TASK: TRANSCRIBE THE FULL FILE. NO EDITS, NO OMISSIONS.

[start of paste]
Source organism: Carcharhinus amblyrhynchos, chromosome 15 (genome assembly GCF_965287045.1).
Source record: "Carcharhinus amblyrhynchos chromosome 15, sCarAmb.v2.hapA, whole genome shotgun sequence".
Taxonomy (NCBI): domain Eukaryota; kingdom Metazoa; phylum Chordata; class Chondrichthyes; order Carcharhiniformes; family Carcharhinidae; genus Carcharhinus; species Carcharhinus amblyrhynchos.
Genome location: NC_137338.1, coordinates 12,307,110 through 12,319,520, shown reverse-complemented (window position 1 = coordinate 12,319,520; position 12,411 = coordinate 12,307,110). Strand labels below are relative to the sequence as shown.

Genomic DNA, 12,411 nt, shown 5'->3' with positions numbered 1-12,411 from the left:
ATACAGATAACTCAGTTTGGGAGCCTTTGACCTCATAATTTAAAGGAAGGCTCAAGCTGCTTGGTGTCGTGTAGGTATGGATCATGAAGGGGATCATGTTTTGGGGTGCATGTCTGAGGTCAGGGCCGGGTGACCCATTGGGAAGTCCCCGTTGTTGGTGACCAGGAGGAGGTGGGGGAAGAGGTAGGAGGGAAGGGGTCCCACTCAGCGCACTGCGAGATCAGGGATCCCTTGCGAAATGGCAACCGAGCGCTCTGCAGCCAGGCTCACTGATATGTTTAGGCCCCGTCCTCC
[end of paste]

Source organism: Carcharhinus amblyrhynchos, chromosome 15 (genome assembly GCF_965287045.1).
Source record: "Carcharhinus amblyrhynchos chromosome 15, sCarAmb.v2.hapA, whole genome shotgun sequence".
Taxonomy (NCBI): domain Eukaryota; kingdom Metazoa; phylum Chordata; class Chondrichthyes; order Carcharhiniformes; family Carcharhinidae; genus Carcharhinus; species Carcharhinus amblyrhynchos.
Genome location: NC_137338.1, coordinates 12,307,110 through 12,319,520, shown reverse-complemented (window position 1 = coordinate 12,319,520; position 12,411 = coordinate 12,307,110). Strand labels below are relative to the sequence as shown.

Genomic DNA, 12,411 nt, shown 5'->3' with positions numbered 1-12,411 from the left:
ATACAGATAACTCAGTTTGGGAGCCTTTGACCTCATAATTTAAAGGAAGGCTCAAGCTGCTTGGTGTCGTGTAGGTATGGATCATGAAGGGGATCATGTTTTGGGGTGCATGTCTGAGGTCAGGGCCGGGTGACCCATTGGGAAGTCCCCGTTGTTGGTGACCAGGAGGAGGTGGGGGAAGAGGTAGGAGGGAAGGGGTCCCACTCAGCGCACTGCGAGATCAGGGATCCCTTGCGAAATGGCAACCGAGCGCTCTGCAGCCAGGCTCACTGATATGTTTAGGCCCCGTCCTCC